REVIEW: DNA Collectibles Audi TT Coupe MKI 3.2 •

REVIEW: DNA Collectibles Audi TT Coupe MKI 3.2

This next model hits close to home.  The new 1:18 Audi TT Coupe MKI 3.2 from DNA Collectibles.  The Audi TT was a dream car of mine since the day it was unveiled to the public back in the late nineties.  Innovative styling cues on the exterior and interior, along with German engineering and turbo made it very appealing to a young man.  Once I saved the money, I purchased the real thing back 2004; a 1.8T 225HP Quattro and held on to her for a number of years…

My Audi TT was injected with 1.8l turbo producing 225 horsepower.  Exterior colour was Imola Yellow and the addition of aftermarket BBS nineteen-inch rollers alongside H&R coil-overs dialled her in nicely.  Eventually, I also bumped the horsepower with aftermarket ECU tuning.  This was a whole lot of car back in the day, I truly miss the experience.

The exterior and interior design definitely pushed the limits, and I still think it can hold up well against any manufacturer design of today.  Even the second and third-generation TT’s are tame in comparison.  So, when DNA Collectibles provided the opportunity with a working sample, I jumped at the shot to review it!

The stage is as follows, the Audi TT is crafted in 1:18 scale and manufactured with resin, along with plastic and metal parts.  The model is limited, only 320 units of this example will make it to market.  In fact, this is also the first for the 3.2 version to be replicated in 1:18 scale.  More reason to buy one!

Let’s start with the exterior.  The 3.2 variant of the TT is slightly different than the first models that rolled off the assembly line.  This motor to start featured no turbo, but 3.2l normally aspirated VR6 24v.  Output was modest, about 250 horsepower.  Exterior wise the front facia lower section featured larger openings than the standard TT and gill-like structures on either side.  There was one more styling element from what I remember, the rear spoiler was extended an inch or two with a rubber-like material around the perimeter.  Inside the alignment was basically the same, one exception was for us in Canada no option manual only automatic.  The main reason I moved forward with 1.8T Quattro with a 6-speed manual!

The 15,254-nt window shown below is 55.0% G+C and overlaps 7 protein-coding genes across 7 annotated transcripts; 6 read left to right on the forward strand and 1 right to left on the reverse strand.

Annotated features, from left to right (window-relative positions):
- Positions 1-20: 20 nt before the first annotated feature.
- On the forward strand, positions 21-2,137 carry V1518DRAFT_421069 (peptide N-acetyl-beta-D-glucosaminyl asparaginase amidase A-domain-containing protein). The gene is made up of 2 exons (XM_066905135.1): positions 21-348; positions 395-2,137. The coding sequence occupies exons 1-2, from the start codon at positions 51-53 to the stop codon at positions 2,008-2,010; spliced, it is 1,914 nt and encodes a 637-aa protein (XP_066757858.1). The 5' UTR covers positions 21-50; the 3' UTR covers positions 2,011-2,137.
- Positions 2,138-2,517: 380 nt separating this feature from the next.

The exterior paint on our example is flawless.  The Papaya Orange is slightly different than the Imola, and many fans or owners usually mixed up to the two.  The model was originally shot with a White backdrop but this wasn’t doing the Papaya Orange any justice.  After some back and forth I convinced the team of re-shoot!  I think the results speak for themselves.

As for overall exterior shape and design, I think DNA Collectibles nailed it!  Resin has its limits, though I like the way the team defined the panel gaps.  Very consistent throughout.  Nice work on the integrated side markers and well as the lock on the door handles.  LOL, this definitely dates the car.  One item that really impressed me was the attention to detail in the roof section, something so small but it was item I looked for.   The roof of TT Coupe had intergraded and hidden roof rack mounting points.  By pushing down on the four covers these mounting points are revealed.  DNA actually defined each one – see photo above.  However, this is a very thin rubber-like trim piece that extends the length of the rail, this isn’t shown in the model.